|The chair pictured in 1891.|
The Turkey-work chair sat in the parlor of a house that overlooked the Connecticut River. In the winter when the river froze, the boy who grew up in the house with the chair liked to skate back and forth under the bridges.
His name was Henry. He knew by heart the cotton mills and iron foundries that hummed and clanged along the riverbank.
After the Civil War, the town of West Springfield, Mass. would become even more industrialized, but when Henry bustled through the front door of his home, red-cheeked and dangling his skates, he returned to an earlier century.
West Springfield, Mass., late nineteenth century
Perhaps he cast an eye toward the chair in the corner. His father and mother were protective of it, so they kept it out of the way.
The chair once belonged to Roger Williams, founder of the Rhode Island Colony and champion of religious freedom. Built around 1670, it had been passed down through several generations who didn’t have to apply for membership in the Daughters or Sons of the American Revolution. They were originals.
The boy’s father, also named Henry, was a dour bookbinder born in Hartford in 1831. He lived modestly with his second wife, Henrietta, and their son. The cupboards were filled with creamware and lusterware and the floors covered with hand-hooked rugs. Nobody thought of these things as antiques; they were just old family possessions with sentimental value.
In his youth, the bookbinder caused his widowed mother plenty of headaches. He periodically disappeared and reappeared to announce he was heading to Pike’s Peak to strike gold or to New York City to try his hand at a new profession which he hadn’t yet determined.
His mother believed that the devil’s workshop lay immediately beyond the borders of New England, and she was pleased when her son met and married Therese in 1853 and settled in West Springfield, where he started in the bookmaking field as an edge-gilder.
|The American Bookmaker was one of several trade journals |
devoted to bookmaking during the nineteenth century.
Soon after giving birth to
a baby girl in 1860, Therese died. A few years later Henry remarried to Henrietta,
one of Roger Williams’ descendants. That’s how the Turkey-work chair came to
Soon after giving birth to a baby girl in 1860, Therese died. A few years later Henry remarried to Henrietta, one of Roger Williams’ descendants. That’s how the Turkey-work chair came to West Springfield.
Turkey-work chairs got their name from the upholstery used on the back and seat, a wool fabric loomed in England to resemble Turkish carpets.
The Roger Williams chair, carved from maple and oak, was stuffed with marsh-grass and covered with sackcloth. The floral upholstery had been attached with wrought-iron tacks.
Eventually, the boy who liked to skate on the Connecticut River grew up and married, and he and his wife moved next door to his parents in 1890. (The arrangement did not please the young man’s elegant new wife, but she got back at him by fleeing to her family home in Syracuse, N.Y. as often as possible.)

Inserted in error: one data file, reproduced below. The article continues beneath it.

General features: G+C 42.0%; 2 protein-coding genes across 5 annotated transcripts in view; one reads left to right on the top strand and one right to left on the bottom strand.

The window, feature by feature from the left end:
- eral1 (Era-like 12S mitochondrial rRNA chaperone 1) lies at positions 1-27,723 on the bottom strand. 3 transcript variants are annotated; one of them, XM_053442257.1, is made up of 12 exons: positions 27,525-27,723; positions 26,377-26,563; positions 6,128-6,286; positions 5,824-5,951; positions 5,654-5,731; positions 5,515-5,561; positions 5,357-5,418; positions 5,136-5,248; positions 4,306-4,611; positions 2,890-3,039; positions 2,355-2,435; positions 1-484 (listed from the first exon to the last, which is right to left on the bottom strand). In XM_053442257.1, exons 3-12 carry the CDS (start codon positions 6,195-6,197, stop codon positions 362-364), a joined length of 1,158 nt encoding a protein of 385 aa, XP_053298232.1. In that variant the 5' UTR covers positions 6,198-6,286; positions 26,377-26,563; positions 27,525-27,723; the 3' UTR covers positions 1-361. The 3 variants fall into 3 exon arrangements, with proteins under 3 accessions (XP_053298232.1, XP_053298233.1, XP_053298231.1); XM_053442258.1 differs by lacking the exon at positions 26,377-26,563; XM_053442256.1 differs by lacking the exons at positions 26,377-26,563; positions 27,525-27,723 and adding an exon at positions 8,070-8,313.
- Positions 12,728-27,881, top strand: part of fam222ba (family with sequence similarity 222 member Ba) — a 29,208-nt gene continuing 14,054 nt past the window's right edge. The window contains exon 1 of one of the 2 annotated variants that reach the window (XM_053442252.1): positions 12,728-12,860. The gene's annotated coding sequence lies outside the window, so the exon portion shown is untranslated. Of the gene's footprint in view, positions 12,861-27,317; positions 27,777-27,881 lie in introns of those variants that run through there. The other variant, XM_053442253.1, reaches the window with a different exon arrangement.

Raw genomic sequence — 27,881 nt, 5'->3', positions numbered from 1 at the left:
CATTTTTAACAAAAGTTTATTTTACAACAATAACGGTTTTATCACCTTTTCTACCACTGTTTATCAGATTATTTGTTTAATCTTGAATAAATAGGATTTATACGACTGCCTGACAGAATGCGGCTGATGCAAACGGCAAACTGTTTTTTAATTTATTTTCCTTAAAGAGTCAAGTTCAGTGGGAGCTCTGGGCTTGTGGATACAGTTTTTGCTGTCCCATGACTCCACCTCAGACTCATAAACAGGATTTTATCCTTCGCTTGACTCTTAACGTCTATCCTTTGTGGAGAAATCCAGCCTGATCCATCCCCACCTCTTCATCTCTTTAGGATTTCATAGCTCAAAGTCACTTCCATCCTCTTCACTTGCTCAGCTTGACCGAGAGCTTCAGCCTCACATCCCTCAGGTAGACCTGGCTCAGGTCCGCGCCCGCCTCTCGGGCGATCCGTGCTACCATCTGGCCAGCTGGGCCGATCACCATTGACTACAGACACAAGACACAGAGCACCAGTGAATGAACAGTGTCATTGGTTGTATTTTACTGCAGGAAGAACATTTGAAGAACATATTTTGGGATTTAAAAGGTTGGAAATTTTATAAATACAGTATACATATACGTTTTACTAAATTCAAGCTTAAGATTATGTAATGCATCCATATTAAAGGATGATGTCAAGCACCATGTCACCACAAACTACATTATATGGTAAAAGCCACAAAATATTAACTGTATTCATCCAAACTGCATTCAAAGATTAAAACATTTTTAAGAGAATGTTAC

The century turned and the unthinkable occurred—a world war. A few years after the 1918 Armistice, Henrietta died.
One day Henry received a letter from the president of the Rhode Island Historical Society, asking if he would consider donating Roger Williams’ Turkey-work chair to its collection.
Henry agreed that the gift made sense. He did not realize that the letter was a ploy. The man behind the request, a sneaky antiques dealer named Charles Woolsey Lyon, absconded with the chair to his shop in Manhattan and sold it in 1923.
|This advertisement for Charles Woolsey Lyon's shop|
appeared in Arts and Decoration in 1920.
Henry, who died in 1925 at the age of ninety-four, probably did not know what became of the chair. In hindsight, the theft may have been a mixed blessing because the purchaser, Mrs. J. Insley Blair, ultimately bequeathed the chair to the Metropolitan Museum of Art, where it lives today.
Otherwise, who knows? The Turkey-work chair might have languished in West Springfield, lost in a fire or discarded by a descendant who did not understand its worth.
Natalie Blair, married to an heir to one of America’s first million-dollar fortunes, developed a passion for Early American antiques during the 1920s.
The Blairs lived in a 65-room mansion in Tuxedo Park, N.Y., an exclusive village in the lower Hudson River Valley, designed by the renowned architectural firm Carrere and Hastings. Natalie filled the large attic rooms with furniture and art organized by historical period.
|The chair as it appears in American Furniture in|
the Metropolitan Museum of Art by Frances Gruber Safford (2007).
She began lending pieces to the Metropolitan Museum when the American Wing was established in 1924. Bequests followed her death in 1951, at which time Roger Williams’ chair found its permanent home.
Thirty short blocks and one long one from the antique shop of Charles Woolsey Lyon, a man whose sterling reputation hid at least one incident of deceit.
And far from the house on the Connecticut River where the boy and his parents inhabited four centuries.